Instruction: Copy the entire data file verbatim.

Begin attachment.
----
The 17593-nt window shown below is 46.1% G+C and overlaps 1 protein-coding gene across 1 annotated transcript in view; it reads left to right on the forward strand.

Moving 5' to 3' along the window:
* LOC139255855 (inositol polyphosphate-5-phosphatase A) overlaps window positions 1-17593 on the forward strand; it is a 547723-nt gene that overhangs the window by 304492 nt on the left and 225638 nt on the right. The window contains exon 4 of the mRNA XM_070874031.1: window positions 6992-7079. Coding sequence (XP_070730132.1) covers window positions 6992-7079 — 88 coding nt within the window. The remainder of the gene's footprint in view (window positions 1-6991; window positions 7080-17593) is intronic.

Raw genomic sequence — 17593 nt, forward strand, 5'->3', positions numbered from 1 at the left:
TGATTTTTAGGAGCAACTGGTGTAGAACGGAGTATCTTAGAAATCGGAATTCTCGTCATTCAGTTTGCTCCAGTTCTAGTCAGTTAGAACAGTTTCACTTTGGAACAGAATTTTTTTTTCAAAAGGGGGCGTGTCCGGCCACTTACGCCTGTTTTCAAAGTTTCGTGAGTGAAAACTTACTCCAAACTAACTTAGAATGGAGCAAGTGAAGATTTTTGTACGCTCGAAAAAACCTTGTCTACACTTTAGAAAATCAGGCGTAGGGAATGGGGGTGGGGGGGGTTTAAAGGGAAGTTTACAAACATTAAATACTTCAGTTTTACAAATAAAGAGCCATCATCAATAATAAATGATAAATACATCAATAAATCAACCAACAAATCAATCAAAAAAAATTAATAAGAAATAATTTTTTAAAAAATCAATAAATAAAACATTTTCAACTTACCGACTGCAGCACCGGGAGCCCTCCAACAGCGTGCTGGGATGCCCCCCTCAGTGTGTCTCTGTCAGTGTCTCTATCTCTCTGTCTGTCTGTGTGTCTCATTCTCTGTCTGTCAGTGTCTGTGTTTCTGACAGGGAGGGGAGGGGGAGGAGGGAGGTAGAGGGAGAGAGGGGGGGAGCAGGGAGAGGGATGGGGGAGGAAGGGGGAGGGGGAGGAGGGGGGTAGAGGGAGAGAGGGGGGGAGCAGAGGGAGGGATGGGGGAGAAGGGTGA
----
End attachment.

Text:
The 17593-nt window shown below is 46.1% G+C and overlaps 1 protein-coding gene across 1 annotated transcript in view; it reads left to right on the forward strand.

Moving 5' to 3' along the window:
* LOC139255855 (inositol polyphosphate-5-phosphatase A) overlaps window positions 1-17593 on the forward strand; it is a 547723-nt gene that overhangs the window by 304492 nt on the left and 225638 nt on the right. The window contains exon 4 of the mRNA XM_070874031.1: window positions 6992-7079. Coding sequence (XP_070730132.1) covers window positions 6992-7079 — 88 coding nt within the window. The remainder of the gene's footprint in view (window positions 1-6991; window positions 7080-17593) is intronic.

Raw genomic sequence — 17593 nt, forward strand, 5'->3', positions numbered from 1 at the left:
TGATTTTTAGGAGCAACTGGTGTAGAACGGAGTATCTTAGAAATCGGAATTCTCGTCATTCAGTTTGCTCCAGTTCTAGTCAGTTAGAACAGTTTCACTTTGGAACAGAATTTTTTTTTCAAAAGGGGGCGTGTCCGGCCACTTACGCCTGTTTTCAAAGTTTCGTGAGTGAAAACTTACTCCAAACTAACTTAGAATGGAGCAAGTGAAGATTTTTGTACGCTCGAAAAAACCTTGTCTACACTTTAGAAAATCAGGCGTAGGGAATGGGGGTGGGGGGGGTTTAAAGGGAAGTTTACAAACATTAAATACTTCAGTTTTACAAATAAAGAGCCATCATCAATAATAAATGATAAATACATCAATAAATCAACCAACAAATCAATCAAAAAAAATTAATAAGAAATAATTTTTTAAAAAATCAATAAATAAAACATTTTCAACTTACCGACTGCAGCACCGGGAGCCCTCCAACAGCGTGCTGGGATGCCCCCCTCAGTGTGTCTCTGTCAGTGTCTCTATCTCTCTGTCTGTCTGTGTGTCTCATTCTCTGTCTGTCAGTGTCTGTGTTTCTGACAGGGAGGGGAGGGGGAGGAGGGAGGTAGAGGGAGAGAGGGGGGGAGCAGGGAGAGGGATGGGGGAGGAAGGGGGAGGGGGAGGAGGGGGGTAGAGGGAGAGAGGGGGGGAGCAGAGGGAGGGATGGGGGAGAAGGGTGA